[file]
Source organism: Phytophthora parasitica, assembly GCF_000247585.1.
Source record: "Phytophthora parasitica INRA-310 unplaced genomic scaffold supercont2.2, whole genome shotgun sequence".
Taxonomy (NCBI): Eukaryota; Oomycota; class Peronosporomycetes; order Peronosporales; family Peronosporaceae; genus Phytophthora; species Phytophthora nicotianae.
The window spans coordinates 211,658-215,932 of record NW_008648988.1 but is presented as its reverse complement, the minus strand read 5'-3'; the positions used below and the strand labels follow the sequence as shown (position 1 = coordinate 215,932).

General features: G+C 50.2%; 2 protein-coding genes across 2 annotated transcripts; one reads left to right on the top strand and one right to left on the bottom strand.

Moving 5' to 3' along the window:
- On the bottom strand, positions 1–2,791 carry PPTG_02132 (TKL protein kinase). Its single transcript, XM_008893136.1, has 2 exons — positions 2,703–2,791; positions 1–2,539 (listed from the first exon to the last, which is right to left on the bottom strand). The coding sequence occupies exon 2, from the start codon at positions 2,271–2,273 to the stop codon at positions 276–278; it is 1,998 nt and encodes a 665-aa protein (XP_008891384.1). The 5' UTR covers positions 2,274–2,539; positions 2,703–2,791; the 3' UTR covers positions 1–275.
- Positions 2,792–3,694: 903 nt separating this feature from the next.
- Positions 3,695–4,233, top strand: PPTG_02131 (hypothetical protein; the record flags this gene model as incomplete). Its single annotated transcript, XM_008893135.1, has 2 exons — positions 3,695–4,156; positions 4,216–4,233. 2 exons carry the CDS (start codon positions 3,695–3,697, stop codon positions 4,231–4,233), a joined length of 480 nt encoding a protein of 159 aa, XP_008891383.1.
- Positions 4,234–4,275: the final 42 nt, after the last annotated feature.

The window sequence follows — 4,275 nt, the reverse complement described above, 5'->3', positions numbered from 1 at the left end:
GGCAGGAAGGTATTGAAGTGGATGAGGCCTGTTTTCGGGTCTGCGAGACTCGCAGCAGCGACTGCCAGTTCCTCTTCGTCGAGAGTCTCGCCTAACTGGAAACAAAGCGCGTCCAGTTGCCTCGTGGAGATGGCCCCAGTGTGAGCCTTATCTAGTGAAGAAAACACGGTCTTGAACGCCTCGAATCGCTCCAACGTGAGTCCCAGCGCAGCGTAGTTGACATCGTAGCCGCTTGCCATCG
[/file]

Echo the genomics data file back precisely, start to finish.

Source organism: Phytophthora parasitica, assembly GCF_000247585.1.
Source record: "Phytophthora parasitica INRA-310 unplaced genomic scaffold supercont2.2, whole genome shotgun sequence".
Taxonomy (NCBI): Eukaryota; Oomycota; class Peronosporomycetes; order Peronosporales; family Peronosporaceae; genus Phytophthora; species Phytophthora nicotianae.
The window spans coordinates 211,658-215,932 of record NW_008648988.1 but is presented as its reverse complement, the minus strand read 5'-3'; the positions used below and the strand labels follow the sequence as shown (position 1 = coordinate 215,932).

General features: G+C 50.2%; 2 protein-coding genes across 2 annotated transcripts; one reads left to right on the top strand and one right to left on the bottom strand.

Moving 5' to 3' along the window:
- On the bottom strand, positions 1–2,791 carry PPTG_02132 (TKL protein kinase). Its single transcript, XM_008893136.1, has 2 exons — positions 2,703–2,791; positions 1–2,539 (listed from the first exon to the last, which is right to left on the bottom strand). The coding sequence occupies exon 2, from the start codon at positions 2,271–2,273 to the stop codon at positions 276–278; it is 1,998 nt and encodes a 665-aa protein (XP_008891384.1). The 5' UTR covers positions 2,274–2,539; positions 2,703–2,791; the 3' UTR covers positions 1–275.
- Positions 2,792–3,694: 903 nt separating this feature from the next.
- Positions 3,695–4,233, top strand: PPTG_02131 (hypothetical protein; the record flags this gene model as incomplete). Its single annotated transcript, XM_008893135.1, has 2 exons — positions 3,695–4,156; positions 4,216–4,233. 2 exons carry the CDS (start codon positions 3,695–3,697, stop codon positions 4,231–4,233), a joined length of 480 nt encoding a protein of 159 aa, XP_008891383.1.
- Positions 4,234–4,275: the final 42 nt, after the last annotated feature.

The window sequence follows — 4,275 nt, the reverse complement described above, 5'->3', positions numbered from 1 at the left end:
GGCAGGAAGGTATTGAAGTGGATGAGGCCTGTTTTCGGGTCTGCGAGACTCGCAGCAGCGACTGCCAGTTCCTCTTCGTCGAGAGTCTCGCCTAACTGGAAACAAAGCGCGTCCAGTTGCCTCGTGGAGATGGCCCCAGTGTGAGCCTTATCTAGTGAAGAAAACACGGTCTTGAACGCCTCGAATCGCTCCAACGTGAGTCCCAGCGCAGCGTAGTTGACATCGTAGCCGCTTGCCATCG